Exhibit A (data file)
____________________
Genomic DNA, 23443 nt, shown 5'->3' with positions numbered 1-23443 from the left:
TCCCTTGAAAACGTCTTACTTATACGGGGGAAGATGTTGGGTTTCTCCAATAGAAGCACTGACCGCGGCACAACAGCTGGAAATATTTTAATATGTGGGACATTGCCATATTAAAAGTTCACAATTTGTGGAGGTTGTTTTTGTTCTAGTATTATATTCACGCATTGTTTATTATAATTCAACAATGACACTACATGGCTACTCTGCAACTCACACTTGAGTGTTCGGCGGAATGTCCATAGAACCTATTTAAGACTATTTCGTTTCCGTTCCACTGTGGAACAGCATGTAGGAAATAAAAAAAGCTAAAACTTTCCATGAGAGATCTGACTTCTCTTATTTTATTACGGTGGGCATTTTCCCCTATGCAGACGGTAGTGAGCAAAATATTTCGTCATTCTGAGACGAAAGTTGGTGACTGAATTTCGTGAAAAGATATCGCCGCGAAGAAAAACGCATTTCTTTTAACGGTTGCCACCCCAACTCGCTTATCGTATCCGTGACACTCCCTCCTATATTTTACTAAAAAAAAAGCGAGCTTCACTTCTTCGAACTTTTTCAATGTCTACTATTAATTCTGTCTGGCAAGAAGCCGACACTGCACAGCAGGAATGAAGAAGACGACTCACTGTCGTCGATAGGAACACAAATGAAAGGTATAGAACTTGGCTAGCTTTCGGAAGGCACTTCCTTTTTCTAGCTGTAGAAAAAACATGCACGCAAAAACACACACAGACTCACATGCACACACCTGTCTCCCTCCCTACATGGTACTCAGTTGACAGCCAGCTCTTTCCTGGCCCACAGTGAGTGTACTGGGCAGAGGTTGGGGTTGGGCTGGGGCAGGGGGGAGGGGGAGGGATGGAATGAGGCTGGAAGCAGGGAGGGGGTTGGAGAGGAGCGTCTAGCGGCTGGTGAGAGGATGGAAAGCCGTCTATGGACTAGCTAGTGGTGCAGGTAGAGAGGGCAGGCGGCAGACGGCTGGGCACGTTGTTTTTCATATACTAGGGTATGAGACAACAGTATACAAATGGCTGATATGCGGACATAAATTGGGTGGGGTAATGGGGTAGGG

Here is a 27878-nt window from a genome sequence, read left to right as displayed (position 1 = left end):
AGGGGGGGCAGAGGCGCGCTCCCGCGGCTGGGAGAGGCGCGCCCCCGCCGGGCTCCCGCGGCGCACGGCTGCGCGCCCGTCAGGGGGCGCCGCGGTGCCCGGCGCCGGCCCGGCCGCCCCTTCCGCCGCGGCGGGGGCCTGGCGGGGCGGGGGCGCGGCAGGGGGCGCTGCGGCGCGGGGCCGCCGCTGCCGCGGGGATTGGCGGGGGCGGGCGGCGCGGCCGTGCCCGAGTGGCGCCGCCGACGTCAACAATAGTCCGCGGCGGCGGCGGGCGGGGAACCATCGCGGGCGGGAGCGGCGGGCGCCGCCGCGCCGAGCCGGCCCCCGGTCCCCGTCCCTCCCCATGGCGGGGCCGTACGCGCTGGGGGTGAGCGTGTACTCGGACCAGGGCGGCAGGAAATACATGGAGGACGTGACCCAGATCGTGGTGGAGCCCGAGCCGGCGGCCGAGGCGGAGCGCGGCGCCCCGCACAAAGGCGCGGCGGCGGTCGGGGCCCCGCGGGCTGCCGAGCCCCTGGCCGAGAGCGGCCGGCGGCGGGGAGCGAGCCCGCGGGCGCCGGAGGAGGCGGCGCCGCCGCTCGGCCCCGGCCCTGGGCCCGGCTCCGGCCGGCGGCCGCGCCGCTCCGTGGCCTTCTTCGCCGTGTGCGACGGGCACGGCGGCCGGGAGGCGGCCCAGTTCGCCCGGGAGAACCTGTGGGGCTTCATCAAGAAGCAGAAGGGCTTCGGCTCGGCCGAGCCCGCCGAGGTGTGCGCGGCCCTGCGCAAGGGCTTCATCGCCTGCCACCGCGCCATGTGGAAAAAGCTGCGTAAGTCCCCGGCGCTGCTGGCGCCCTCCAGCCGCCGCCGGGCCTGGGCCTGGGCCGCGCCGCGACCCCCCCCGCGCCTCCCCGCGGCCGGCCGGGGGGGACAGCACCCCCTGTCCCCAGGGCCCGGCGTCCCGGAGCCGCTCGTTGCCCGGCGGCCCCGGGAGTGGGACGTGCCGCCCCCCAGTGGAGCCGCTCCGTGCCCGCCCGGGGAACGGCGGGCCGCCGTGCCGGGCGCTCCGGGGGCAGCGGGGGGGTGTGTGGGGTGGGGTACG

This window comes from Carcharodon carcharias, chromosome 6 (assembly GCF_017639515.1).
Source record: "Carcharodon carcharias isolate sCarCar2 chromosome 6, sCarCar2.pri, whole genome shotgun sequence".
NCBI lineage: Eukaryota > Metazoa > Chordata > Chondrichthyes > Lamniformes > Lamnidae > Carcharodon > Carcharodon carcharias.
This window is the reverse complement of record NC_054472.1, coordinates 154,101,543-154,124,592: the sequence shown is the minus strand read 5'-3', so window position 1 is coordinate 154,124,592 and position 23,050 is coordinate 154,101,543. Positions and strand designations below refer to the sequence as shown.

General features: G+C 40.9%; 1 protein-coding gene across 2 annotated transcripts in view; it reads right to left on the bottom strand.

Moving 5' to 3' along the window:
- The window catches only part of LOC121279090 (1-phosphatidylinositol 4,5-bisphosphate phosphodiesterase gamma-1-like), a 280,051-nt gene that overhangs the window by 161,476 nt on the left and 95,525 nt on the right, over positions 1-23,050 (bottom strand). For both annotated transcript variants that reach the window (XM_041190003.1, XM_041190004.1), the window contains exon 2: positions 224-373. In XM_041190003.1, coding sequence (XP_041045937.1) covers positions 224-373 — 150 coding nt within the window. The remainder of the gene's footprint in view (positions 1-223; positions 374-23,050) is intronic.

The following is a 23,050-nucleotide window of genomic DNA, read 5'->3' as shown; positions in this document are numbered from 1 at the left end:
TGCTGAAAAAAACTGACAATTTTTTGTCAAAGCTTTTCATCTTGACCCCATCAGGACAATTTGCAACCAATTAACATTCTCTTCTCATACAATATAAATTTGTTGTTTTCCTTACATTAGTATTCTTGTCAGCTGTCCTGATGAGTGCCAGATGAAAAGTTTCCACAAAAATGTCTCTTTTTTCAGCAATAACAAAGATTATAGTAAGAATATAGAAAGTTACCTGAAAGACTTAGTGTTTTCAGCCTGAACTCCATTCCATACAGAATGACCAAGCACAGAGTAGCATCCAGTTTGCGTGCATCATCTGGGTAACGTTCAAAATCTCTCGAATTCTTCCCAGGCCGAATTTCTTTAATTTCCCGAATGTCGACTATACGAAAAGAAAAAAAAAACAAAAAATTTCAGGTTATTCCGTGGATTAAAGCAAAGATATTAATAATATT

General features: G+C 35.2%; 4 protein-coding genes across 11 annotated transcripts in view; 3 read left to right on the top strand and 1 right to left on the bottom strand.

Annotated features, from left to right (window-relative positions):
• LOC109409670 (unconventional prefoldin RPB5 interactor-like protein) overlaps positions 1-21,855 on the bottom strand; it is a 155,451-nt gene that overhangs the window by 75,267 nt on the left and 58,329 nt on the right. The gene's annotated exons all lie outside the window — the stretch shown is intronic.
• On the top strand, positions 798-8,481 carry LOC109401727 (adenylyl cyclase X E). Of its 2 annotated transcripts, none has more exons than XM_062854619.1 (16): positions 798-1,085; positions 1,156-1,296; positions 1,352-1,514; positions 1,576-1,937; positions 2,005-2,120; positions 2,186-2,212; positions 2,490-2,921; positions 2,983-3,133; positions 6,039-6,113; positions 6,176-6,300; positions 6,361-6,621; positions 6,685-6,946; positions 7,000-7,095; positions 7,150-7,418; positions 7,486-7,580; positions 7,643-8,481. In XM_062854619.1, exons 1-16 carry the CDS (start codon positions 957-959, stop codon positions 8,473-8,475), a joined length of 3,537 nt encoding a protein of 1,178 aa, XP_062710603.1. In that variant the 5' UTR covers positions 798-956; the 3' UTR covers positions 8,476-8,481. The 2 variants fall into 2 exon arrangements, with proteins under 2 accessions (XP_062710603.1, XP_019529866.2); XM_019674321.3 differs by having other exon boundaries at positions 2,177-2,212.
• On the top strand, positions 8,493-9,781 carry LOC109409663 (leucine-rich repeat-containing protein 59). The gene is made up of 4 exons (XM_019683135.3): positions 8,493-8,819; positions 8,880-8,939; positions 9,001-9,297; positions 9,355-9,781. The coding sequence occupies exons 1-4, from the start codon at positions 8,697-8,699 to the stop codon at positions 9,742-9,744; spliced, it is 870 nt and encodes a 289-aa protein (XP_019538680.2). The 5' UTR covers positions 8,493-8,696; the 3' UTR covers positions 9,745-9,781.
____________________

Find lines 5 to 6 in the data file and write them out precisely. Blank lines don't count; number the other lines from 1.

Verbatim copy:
This window comes from Carcharodon carcharias, chromosome 6 (assembly GCF_017639515.1).
Source record: "Carcharodon carcharias isolate sCarCar2 chromosome 6, sCarCar2.pri, whole genome shotgun sequence".